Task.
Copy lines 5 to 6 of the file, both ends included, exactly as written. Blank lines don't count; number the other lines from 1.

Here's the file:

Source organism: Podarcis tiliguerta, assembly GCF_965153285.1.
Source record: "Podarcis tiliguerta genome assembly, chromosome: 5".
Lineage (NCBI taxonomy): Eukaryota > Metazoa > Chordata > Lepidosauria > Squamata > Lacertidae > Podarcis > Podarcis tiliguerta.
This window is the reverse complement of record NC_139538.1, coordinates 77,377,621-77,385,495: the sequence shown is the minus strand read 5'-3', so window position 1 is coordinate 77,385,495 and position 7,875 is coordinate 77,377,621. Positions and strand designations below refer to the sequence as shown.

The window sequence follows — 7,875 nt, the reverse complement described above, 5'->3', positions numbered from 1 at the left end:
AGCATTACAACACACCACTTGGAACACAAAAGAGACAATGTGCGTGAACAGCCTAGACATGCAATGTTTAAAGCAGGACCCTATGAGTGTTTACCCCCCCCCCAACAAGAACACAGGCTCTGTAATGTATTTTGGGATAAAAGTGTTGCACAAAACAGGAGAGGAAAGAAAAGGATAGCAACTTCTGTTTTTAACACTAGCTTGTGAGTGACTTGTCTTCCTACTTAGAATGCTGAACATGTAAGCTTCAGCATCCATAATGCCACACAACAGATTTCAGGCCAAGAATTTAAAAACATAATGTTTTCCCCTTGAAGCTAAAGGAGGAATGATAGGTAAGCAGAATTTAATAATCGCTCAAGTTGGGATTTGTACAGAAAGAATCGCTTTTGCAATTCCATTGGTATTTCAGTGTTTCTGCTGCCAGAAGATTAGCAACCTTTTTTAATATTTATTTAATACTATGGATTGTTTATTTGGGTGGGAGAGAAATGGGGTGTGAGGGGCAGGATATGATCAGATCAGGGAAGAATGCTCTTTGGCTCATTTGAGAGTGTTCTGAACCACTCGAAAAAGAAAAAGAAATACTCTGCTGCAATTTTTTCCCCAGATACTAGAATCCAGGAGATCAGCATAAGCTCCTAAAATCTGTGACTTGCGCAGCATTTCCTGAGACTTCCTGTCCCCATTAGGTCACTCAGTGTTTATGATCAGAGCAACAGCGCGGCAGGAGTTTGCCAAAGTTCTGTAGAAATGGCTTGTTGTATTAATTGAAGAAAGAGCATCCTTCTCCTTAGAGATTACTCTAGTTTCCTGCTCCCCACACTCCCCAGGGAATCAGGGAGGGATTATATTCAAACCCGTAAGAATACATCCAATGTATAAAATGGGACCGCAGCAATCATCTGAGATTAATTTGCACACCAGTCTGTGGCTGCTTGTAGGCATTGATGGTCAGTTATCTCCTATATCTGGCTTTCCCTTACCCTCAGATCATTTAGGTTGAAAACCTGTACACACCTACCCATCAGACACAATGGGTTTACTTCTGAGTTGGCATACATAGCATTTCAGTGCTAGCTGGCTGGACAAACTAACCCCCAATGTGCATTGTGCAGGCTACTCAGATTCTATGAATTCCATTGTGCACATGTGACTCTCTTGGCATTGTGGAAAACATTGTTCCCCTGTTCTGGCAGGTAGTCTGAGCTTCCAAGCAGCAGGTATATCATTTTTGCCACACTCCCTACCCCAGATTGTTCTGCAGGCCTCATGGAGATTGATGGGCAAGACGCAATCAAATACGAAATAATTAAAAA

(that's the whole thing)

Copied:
The window sequence follows — 7,875 nt, the reverse complement described above, 5'->3', positions numbered from 1 at the left end:
AGCATTACAACACACCACTTGGAACACAAAAGAGACAATGTGCGTGAACAGCCTAGACATGCAATGTTTAAAGCAGGACCCTATGAGTGTTTACCCCCCCCCCAACAAGAACACAGGCTCTGTAATGTATTTTGGGATAAAAGTGTTGCACAAAACAGGAGAGGAAAGAAAAGGATAGCAACTTCTGTTTTTAACACTAGCTTGTGAGTGACTTGTCTTCCTACTTAGAATGCTGAACATGTAAGCTTCAGCATCCATAATGCCACACAACAGATTTCAGGCCAAGAATTTAAAAACATAATGTTTTCCCCTTGAAGCTAAAGGAGGAATGATAGGTAAGCAGAATTTAATAATCGCTCAAGTTGGGATTTGTACAGAAAGAATCGCTTTTGCAATTCCATTGGTATTTCAGTGTTTCTGCTGCCAGAAGATTAGCAACCTTTTTTAATATTTATTTAATACTATGGATTGTTTATTTGGGTGGGAGAGAAATGGGGTGTGAGGGGCAGGATATGATCAGATCAGGGAAGAATGCTCTTTGGCTCATTTGAGAGTGTTCTGAACCACTCGAAAAAGAAAAAGAAATACTCTGCTGCAATTTTTTCCCCAGATACTAGAATCCAGGAGATCAGCATAAGCTCCTAAAATCTGTGACTTGCGCAGCATTTCCTGAGACTTCCTGTCCCCATTAGGTCACTCAGTGTTTATGATCAGAGCAACAGCGCGGCAGGAGTTTGCCAAAGTTCTGTAGAAATGGCTTGTTGTATTAATTGAAGAAAGAGCATCCTTCTCCTTAGAGATTACTCTAGTTTCCTGCTCCCCACACTCCCCAGGGAATCAGGGAGGGATTATATTCAAACCCGTAAGAATACATCCAATGTATAAAATGGGACCGCAGCAATCATCTGAGATTAATTTGCACACCAGTCTGTGGCTGCTTGTAGGCATTGATGGTCAGTTATCTCCTATATCTGGCTTTCCCTTACCCTCAGATCATTTAGGTTGAAAACCTGTACACACCTACCCATCAGACACAATGGGTTTACTTCTGAGTTGGCATACATAGCATTTCAGTGCTAGCTGGCTGGACAAACTAACCCCCAATGTGCATTGTGCAGGCTACTCAGATTCTATGAATTCCATTGTGCACATGTGACTCTCTTGGCATTGTGGAAAACATTGTTCCCCTGTTCTGGCAGGTAGTCTGAGCTTCCAAGCAGCAGGTATATCATTTTTGCCACACTCCCTACCCCAGATTGTTCTGCAGGCCTCATGGAGATTGATGGGCAAGACGCAATCAAATACGAAATAATTAAAAA